Abstract in English:A new species, Mangora ouropreto sp.nov., is described and illustrated based on male and female specimens from Ouro Preto, state of Minas Gerais, Brazil. Males of the new species can be distinguished by an anterior projection on the terminal apophysis, which is wider apically and has a serrated edge. Females resemble those of M. chiguaza Levi, 2007 in the shape of epigynum, but differ in the smaller and posteriorly directed scape.
Abstract in English:Examination of gill parasites from Ophthalmotilapia ventralis (Boulenger, 1898) in Lake Tanganyika (Africa) revealed the presence of four new species of Monogenea, all members of Cichlidogyrus Paperna, 1960 (Ancyrocephalidae). In view of the systematic importance of haptoral structure, the fish host shows a remarkable diversity of morphological groups. Cichlidogyrus vandekerkhovei sp. nov. and C. makasai sp. nov. are especially characterized by the unusual length of the dorsal transverse bar auricles, while C. sturmbaueri sp. nov. is distinguished by the unique shape of the accessory piece of its male copulatory organ. Importantly, C. centesimus sp. nov. displays a number of features new to the genus, namely a spirally coiled thickening at the end of the penis, the absence of an accessory piece in the genital apparatus, and a hitherto unknown uncinuli configuration in the haptor. This is the first record of ancyrocephalid parasites from the Tanganyika basin. Some mechanisms possibly contributing to this yet unknown diversity are discussed, identifying topics deserving further scientific scrutiny.
Abstract in English:Currently, the Neotropical genus Lepidiella Enderlein, 1937 comprises ten species, only one of them recorded from Brazil. In this paper, two new species of this genus are described from the Atlantic Rainforest of the state of Espírito Santo, Brazil. Lepidiella robusta sp. nov. can be distinguished from all known species by the relative size of the first flagellomere, twice as long the second. Lepidiella flabellata sp. nov. can be distinguished from all known species by the absence of cornicula, cercus with 17 tenacula and pair of inner parameres apically bifurcated. A diagnosis of Lepidiella (species with flagellomeres 1-11 barrel-shaped, bearing simple, unbranched ascoids; flagellomeres 12-14 smaller, without ascoids; wing with acute apex and R4 ending at tip; Rs not pectinated) and an identification key to males of the genus are provided.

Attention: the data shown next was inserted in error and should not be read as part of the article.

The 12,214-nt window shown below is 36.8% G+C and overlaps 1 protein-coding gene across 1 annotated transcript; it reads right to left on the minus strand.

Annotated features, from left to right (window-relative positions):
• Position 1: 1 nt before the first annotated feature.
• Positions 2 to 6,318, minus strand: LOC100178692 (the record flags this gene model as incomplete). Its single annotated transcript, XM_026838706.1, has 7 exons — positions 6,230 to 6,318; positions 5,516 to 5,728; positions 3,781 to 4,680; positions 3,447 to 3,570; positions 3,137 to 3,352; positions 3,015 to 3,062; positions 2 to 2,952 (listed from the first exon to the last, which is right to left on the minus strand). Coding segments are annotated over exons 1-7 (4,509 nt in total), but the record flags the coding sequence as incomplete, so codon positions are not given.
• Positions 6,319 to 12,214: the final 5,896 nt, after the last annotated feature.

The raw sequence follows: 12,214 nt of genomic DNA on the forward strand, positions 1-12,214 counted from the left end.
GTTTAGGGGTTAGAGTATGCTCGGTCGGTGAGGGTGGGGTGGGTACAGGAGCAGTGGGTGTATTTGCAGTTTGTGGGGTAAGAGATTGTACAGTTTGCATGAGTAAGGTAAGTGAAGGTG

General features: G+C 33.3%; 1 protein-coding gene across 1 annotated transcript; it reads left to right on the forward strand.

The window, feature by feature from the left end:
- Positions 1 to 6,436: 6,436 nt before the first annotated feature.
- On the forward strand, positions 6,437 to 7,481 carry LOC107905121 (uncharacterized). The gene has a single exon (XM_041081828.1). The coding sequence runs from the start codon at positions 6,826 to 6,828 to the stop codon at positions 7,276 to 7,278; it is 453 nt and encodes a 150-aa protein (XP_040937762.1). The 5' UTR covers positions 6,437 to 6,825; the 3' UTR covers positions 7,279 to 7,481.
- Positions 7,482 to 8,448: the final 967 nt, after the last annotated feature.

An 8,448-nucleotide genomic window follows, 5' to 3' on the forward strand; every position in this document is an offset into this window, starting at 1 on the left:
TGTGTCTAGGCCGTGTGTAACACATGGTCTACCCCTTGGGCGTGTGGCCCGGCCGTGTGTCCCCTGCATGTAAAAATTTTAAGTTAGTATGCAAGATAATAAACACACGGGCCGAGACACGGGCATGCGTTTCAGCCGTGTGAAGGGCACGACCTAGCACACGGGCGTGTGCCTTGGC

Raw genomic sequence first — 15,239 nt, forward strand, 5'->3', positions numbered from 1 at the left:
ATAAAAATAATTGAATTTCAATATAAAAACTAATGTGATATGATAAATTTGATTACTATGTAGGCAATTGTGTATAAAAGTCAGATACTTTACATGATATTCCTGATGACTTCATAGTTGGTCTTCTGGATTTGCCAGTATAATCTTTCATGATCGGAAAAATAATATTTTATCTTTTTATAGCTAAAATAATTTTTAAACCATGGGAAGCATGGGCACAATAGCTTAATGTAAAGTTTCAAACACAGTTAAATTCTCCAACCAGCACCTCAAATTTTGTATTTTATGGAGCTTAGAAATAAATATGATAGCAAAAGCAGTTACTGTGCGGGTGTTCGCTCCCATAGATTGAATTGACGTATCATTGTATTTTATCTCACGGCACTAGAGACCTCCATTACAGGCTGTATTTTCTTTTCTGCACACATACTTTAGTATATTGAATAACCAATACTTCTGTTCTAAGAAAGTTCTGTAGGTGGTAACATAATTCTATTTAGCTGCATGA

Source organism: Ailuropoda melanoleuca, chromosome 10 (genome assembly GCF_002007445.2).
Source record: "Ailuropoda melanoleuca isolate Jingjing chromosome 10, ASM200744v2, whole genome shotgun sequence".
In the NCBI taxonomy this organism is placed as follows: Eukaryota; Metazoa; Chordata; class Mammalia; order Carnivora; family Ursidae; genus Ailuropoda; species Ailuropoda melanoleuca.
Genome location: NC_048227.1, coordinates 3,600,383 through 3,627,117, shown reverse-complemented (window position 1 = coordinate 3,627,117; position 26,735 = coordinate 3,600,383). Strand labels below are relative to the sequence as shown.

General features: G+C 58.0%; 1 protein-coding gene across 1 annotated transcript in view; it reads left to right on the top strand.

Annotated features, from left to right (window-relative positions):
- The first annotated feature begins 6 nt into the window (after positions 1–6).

Abstract in English:Eighteen species from seven genera are recorded from the Amazon River floodplain, Brazil. An identification key, diagnoses, drawings, and taxonomic and biological notes are given for these species. The main features used in the identification key and diagnoses are: body and leg segments proportions, coloration patterns, presence and distribution of setae, and modifications of the apical abdominal segments and external genitalia of the male. Based on material collected in the floodplain streams and lakes, Cylindrostethus bassleri Drake, 1952 is recorded for the first time from Brazil, and new municipality records are presented for Brachymetra lata Shaw, 1933, B. shawi Hungerford & Matsuda, 1957, C. erythropus (Herrich-Schäffer, 1850), C. linearis (Erichson, 1848), C. Palmaris Drake & Harris, 1934, C. regulus (White, 1879), Neogerris lotus (White, 1879), N. lubricus (White, 1879), N. visendus (Drake & Harris, 1934), Ovatametra obese Kenaga, 1942, Rheumatobates crassifemur esakii Schroeder, 1931, R. klagei Schroeder, 1931, and Trepobates taylori (Kirkaldy, 1899). Additional new records from the Brazilian Amazon are presented for B. lata and O. obesa.
Abstract in English:Scat analysis is a valuable tool for the description and quantification of mammal diets. However, estimating the number of prey eaten using prey remains found in feces is difficult mainly due to differential digestibility of prey. In this context, we performed feeding trials with captive ocelots, Leopardus pardalis (Linnaeus, 1785), to evaluate the time needed until complete elimination in feces of different prey such as rodents and birds. Rodents took up to five days and birds two days until complete elimination. Our results are consistent in showing that elimination time differs for different prey and some prey may take a long time to be expelled, inducing errors in dietary studies.